The Paper –

Writing Cartoons - Paper

While I get almost all of my news either on the radio or online, I still subscribe to the Chicago Tribune. Papers pile up in my office and this stack is usually the first place I go if I’m stuck.

I read pretty much anything, even if it’s not interesting to me, because you never know where you’re going to find that word or turn of phrase that you can play with.

Dictionaries –

Writing Cartoons - Dictionaries

I have a few different dictionaries of phrases and idioms that are great if I need to do a bunch of cartoons on, say, eggs:

  • Walking on eggshells
  • Egg on your face
  • Egg him on
  • Don’t put all your eggs in one basket

See? There’s at least some places to start.

Flipboard & Zite –

Writing Cartoons - Apps

I love my iPad, and Flipboard makes keeping on top of blogs and tweets and all that quick, easy, and beautiful. Zite is a more recent addition and, while it reminds me of Flipboard, it gives me a whole different bunch of interesting content.

LIke the paper, you never know where the treasure is buried, so with either app, it’s good to just read.

Sentence Examples –

Writing Cartoons - Sentence Examples

A more recent find, Sentence Examples is, well, just that. You can either search for a word like “cow”, or you can just browse around to see what strikes your fancy. It’s good for looking at words in context from all sorts of different angles.

Twitter Timeline –

Writing Cartoons - Twitter

I’ve got a lot of followers on Twitter, and I often have Tweetbot up when I’m working. I’d forgotten to close it while writing the other day and glanced up and saw a comment in my timeline that led to a really good cartoon. I tried it again a while later and had another random inspiring moment. I don’t know if this will continue to bear fruit, but right now it’s a great source.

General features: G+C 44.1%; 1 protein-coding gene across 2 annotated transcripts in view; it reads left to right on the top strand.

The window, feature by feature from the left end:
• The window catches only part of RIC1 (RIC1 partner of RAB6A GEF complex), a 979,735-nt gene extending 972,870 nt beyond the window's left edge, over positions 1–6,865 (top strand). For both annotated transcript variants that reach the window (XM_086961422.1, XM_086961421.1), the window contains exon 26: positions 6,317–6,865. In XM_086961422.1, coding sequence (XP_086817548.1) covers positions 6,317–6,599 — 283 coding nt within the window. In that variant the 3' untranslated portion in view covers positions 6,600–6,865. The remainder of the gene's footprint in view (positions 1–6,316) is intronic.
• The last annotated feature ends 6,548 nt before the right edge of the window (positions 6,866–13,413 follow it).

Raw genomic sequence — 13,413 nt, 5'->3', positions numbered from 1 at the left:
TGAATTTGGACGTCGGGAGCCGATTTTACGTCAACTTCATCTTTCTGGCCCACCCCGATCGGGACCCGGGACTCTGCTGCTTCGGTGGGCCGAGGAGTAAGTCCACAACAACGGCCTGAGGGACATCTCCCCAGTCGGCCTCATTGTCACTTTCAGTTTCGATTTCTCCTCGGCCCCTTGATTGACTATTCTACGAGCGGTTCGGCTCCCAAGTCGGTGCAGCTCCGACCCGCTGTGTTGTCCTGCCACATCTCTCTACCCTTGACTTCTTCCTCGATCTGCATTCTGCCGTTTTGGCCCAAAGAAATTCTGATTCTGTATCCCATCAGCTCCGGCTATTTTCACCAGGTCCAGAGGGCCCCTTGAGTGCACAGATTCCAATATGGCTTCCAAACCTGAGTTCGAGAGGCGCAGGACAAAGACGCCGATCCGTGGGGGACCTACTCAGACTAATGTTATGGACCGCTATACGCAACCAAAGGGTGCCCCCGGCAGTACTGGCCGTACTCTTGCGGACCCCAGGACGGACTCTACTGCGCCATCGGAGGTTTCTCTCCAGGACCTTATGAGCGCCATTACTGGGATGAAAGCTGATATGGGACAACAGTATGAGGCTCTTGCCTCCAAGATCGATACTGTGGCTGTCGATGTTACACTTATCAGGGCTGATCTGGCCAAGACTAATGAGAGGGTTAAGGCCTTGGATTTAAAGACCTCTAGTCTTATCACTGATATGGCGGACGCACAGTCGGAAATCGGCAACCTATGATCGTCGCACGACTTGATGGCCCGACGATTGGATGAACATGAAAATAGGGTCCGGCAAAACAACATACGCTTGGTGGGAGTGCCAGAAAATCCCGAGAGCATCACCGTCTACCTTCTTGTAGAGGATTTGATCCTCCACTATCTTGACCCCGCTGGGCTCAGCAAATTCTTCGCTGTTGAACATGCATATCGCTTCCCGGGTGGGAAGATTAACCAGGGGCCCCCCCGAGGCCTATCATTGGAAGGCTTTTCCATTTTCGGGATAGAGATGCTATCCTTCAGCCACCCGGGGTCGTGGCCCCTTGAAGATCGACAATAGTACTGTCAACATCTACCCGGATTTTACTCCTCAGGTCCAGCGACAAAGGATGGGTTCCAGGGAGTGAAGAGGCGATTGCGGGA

Chon Day –

Writing Cartoons - Chon Day

When I’m really stuck and feeling low I pull out some Chon Day and just marvel at what an amazing cartoonist he was. Sometimes it gets my gears turning, sometimes not, but it’s always inspiring.

Idea Box –

Writing Cartoons - Idea Box

Although it’s been more difficult to keep full recently, I normally write my ideas down on scraps of paper and toss them into what I’ve dubbed my Idea Box. Ideas generally sit in there for a few weeks and then, when I’m ready to draw, I pull a bunch out and see them with fresh eyes. If they’re still good, they get drawn up. If they’re not so good, often I can see where I went wrong or another take on the same idea. And I like the thought of all those ideas sort of marinating together for a while.

Get Up –

Writing is a lot of sitting and staring. A lot of sitting and staring. And for the most part I’ve gotten comfortable with putting in the time. But sometimes when nothing is working I find getting up and doing something else will knock some ideas loose. Do some dishes. Vacuum. Go for a walk. You’ll be surprised at how a little movement will get things moving.

Give Up –

When all else fails, sometimes you just have to put it down and come back another day. It’s hard not to be disappointed or feel defeated, but I try to look at it like I’m priming a pump. And almost always the next day the ideas start flowing again.

So there are some of the techniques I use to keep writing cartoons. Any other suggestions you’d care to share?

Here’s a few more posts on writing cartoons: